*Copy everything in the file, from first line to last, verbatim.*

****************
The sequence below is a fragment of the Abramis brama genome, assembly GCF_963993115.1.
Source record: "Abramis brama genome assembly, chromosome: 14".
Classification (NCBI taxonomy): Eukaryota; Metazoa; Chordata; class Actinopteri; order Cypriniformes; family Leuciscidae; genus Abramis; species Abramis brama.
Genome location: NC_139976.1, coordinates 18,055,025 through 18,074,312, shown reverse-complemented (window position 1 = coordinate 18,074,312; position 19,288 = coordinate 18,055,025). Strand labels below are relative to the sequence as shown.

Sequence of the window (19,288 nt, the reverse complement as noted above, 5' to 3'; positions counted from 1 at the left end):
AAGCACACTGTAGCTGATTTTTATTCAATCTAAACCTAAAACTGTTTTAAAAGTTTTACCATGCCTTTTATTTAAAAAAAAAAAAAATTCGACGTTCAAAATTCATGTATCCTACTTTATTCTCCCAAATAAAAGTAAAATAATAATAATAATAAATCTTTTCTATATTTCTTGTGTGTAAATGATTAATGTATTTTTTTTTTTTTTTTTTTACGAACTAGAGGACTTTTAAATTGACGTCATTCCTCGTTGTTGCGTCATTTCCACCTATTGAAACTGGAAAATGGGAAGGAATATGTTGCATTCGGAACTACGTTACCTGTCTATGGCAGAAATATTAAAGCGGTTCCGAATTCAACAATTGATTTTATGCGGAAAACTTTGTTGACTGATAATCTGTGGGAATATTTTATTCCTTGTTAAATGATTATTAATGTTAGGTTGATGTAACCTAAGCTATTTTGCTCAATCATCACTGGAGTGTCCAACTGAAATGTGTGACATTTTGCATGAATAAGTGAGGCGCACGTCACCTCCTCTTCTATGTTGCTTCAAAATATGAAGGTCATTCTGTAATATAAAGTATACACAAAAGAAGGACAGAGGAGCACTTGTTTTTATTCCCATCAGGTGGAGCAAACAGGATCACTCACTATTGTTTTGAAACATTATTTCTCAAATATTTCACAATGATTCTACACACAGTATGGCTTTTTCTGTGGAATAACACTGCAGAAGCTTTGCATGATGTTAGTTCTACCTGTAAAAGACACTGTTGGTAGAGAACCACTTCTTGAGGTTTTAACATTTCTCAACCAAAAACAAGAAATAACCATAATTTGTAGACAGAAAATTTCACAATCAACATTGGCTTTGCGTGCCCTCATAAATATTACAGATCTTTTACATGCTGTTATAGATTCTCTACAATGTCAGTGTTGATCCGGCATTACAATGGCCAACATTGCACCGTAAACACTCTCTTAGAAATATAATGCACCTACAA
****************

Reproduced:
The sequence below is a fragment of the Abramis brama genome, assembly GCF_963993115.1.
Source record: "Abramis brama genome assembly, chromosome: 14".
Classification (NCBI taxonomy): Eukaryota; Metazoa; Chordata; class Actinopteri; order Cypriniformes; family Leuciscidae; genus Abramis; species Abramis brama.
Genome location: NC_139976.1, coordinates 18,055,025 through 18,074,312, shown reverse-complemented (window position 1 = coordinate 18,074,312; position 19,288 = coordinate 18,055,025). Strand labels below are relative to the sequence as shown.

Sequence of the window (19,288 nt, the reverse complement as noted above, 5' to 3'; positions counted from 1 at the left end):
AAGCACACTGTAGCTGATTTTTATTCAATCTAAACCTAAAACTGTTTTAAAAGTTTTACCATGCCTTTTATTTAAAAAAAAAAAAAATTCGACGTTCAAAATTCATGTATCCTACTTTATTCTCCCAAATAAAAGTAAAATAATAATAATAATAAATCTTTTCTATATTTCTTGTGTGTAAATGATTAATGTATTTTTTTTTTTTTTTTTTTACGAACTAGAGGACTTTTAAATTGACGTCATTCCTCGTTGTTGCGTCATTTCCACCTATTGAAACTGGAAAATGGGAAGGAATATGTTGCATTCGGAACTACGTTACCTGTCTATGGCAGAAATATTAAAGCGGTTCCGAATTCAACAATTGATTTTATGCGGAAAACTTTGTTGACTGATAATCTGTGGGAATATTTTATTCCTTGTTAAATGATTATTAATGTTAGGTTGATGTAACCTAAGCTATTTTGCTCAATCATCACTGGAGTGTCCAACTGAAATGTGTGACATTTTGCATGAATAAGTGAGGCGCACGTCACCTCCTCTTCTATGTTGCTTCAAAATATGAAGGTCATTCTGTAATATAAAGTATACACAAAAGAAGGACAGAGGAGCACTTGTTTTTATTCCCATCAGGTGGAGCAAACAGGATCACTCACTATTGTTTTGAAACATTATTTCTCAAATATTTCACAATGATTCTACACACAGTATGGCTTTTTCTGTGGAATAACACTGCAGAAGCTTTGCATGATGTTAGTTCTACCTGTAAAAGACACTGTTGGTAGAGAACCACTTCTTGAGGTTTTAACATTTCTCAACCAAAAACAAGAAATAACCATAATTTGTAGACAGAAAATTTCACAATCAACATTGGCTTTGCGTGCCCTCATAAATATTACAGATCTTTTACATGCTGTTATAGATTCTCTACAATGTCAGTGTTGATCCGGCATTACAATGGCCAACATTGCACCGTAAACACTCTCTTAGAAATATAATGCACCTACAA